While in seminary, I brought in some extra income by working with the maintenance crew at the seminary. I learned all sorts of interesting things: how to run a backhoe, how to thread pipe, how to test for a gas leak, how to epoxy a basement floor, how to rebuild a Sloan flush valve, and how to stretch your breaks for as long as possible without getting in trouble. Part of stretching your breaks was learning how to make trips to the store last. Always drive the speed limit. Stop to pick up donuts for the rest of the crew. Be very specific about which stores you will go to. On trips to the Home Depot, I also learned a theological lesson about the parable of the laborers in the vineyard.
Day laborers were a big thing in the DC metro area. There were spots all around town where (usually) young Latino men would congregate waiting for work. One popular spot was near an apartment complex on Route 7. As the day went on, the crowd would dwindle, but like in the parable, there were some who, desperate for any work to feed themselves and their families, would wait all day, hoping to get hired. In the parking lot of the Home Depot, it was a whole different story. Here the competition was fierce. Men who were ready, willing, and able to work would all but open your van door and jump in. If you had an open bed on your pickup, the situation was made even more interesting. These men were dying to work, and by stopping at the stop sign in the parking lot, you were inviting them to join your crew.
As I think about the parable of the laborers, I can’t help but think of those guys and how much they wanted/needed to work. I wonder what the end of the day might have been like if the situation Jesus described took place. Would some have grumbled that those who worked one hour got paid the same as those who worked all day? Sure, that’s human nature. Is it the prerogative of the landowner to pay whatever he chooses? Absolutely, the landowner is allowed to do whatever she or he pleases. Is is wise to operate that way? The Invisible-Hand-Capitalist in me says no way. This system would mean that the next day, nobody will be in the parking lot looking for work until 5pm.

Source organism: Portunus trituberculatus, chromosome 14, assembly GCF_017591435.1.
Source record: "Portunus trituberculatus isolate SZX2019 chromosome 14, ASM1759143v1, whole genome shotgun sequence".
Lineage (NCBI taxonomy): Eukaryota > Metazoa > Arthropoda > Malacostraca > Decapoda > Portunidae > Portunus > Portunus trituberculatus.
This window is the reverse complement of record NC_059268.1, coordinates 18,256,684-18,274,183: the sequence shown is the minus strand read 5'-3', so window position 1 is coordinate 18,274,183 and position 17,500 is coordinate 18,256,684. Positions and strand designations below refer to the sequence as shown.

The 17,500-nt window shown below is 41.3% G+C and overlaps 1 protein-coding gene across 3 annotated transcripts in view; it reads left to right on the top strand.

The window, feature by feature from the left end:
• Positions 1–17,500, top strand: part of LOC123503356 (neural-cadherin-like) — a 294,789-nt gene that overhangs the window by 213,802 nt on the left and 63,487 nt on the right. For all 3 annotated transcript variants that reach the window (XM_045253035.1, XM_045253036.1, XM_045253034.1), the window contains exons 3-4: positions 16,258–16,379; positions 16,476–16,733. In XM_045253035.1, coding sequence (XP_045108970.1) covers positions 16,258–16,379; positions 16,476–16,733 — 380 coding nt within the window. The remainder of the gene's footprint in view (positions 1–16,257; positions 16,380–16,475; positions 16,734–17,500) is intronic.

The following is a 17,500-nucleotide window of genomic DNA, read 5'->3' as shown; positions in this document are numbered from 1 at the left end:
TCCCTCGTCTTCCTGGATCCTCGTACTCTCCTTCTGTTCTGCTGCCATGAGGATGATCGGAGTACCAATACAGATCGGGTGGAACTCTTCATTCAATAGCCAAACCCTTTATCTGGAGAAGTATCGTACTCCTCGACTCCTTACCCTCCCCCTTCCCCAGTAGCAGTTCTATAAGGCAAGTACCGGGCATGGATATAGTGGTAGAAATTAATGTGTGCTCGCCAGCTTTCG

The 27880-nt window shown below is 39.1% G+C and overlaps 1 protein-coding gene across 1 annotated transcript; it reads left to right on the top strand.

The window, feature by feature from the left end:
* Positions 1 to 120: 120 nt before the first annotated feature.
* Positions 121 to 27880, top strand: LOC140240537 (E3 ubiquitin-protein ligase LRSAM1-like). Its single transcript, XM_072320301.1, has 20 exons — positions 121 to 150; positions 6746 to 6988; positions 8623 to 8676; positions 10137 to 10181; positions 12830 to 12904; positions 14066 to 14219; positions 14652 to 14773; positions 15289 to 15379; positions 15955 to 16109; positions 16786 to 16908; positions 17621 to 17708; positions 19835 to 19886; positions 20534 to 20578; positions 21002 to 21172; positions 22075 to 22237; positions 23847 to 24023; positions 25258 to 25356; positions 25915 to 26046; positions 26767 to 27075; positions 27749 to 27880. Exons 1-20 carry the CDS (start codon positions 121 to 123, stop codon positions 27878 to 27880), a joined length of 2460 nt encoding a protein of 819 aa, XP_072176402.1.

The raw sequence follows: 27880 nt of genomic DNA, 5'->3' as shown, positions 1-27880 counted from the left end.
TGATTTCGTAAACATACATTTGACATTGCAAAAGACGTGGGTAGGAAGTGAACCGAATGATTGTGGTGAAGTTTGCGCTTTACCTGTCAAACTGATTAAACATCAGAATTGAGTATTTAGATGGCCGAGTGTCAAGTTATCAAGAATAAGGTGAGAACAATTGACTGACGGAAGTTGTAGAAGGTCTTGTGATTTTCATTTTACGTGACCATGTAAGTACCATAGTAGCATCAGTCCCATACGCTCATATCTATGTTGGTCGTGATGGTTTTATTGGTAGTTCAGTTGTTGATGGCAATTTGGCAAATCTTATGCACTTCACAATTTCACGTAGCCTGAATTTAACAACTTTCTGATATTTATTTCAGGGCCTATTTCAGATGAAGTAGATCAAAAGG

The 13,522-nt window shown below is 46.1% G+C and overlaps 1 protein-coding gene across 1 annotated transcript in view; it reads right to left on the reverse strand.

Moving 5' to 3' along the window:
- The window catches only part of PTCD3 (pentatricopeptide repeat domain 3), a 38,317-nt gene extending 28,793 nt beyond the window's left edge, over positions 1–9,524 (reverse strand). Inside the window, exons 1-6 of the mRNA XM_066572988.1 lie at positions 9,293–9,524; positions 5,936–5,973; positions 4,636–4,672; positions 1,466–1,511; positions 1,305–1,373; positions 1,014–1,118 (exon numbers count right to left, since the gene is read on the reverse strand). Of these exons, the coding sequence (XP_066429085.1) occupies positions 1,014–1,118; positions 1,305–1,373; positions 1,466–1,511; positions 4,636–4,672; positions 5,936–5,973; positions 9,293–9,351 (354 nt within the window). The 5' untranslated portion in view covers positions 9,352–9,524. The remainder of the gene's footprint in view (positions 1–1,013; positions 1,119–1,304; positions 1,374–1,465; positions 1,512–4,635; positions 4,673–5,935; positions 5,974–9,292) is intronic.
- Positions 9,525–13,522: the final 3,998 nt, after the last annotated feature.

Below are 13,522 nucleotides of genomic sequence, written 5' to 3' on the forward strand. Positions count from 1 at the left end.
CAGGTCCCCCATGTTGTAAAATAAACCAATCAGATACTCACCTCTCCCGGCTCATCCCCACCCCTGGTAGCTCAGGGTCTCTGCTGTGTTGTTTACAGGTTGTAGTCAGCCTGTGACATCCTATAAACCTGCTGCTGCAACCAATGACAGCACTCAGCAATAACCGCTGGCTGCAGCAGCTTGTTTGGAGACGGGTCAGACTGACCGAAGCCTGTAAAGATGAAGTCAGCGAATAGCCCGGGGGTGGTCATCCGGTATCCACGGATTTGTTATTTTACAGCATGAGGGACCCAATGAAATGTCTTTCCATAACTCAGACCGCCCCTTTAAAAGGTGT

Of course, Jesus isn’t suggesting an economic model in this parable, which is where the theological lesson comes in. The Kingdom-of-God-Theologian in my says that this is a brilliant model upon which to build God’s reign. Sure, there are some who might wait until the eleventh hour to come on board, but for so many of us, the sheer delight of working alongside God as the Kingdom is being unveiled is worth more than any day’s wage. Maybe it wasn’t that the men in the Home Depot lot needed the money so much as they found delight in being useful. To take our part in the building of something larger than ourselves can be a source of true joy. Each morning, God invites us to take join in the work of building the Kingdom. The payment, eternal life, is good, but the satisfaction that comes from the work itself, is inestimable.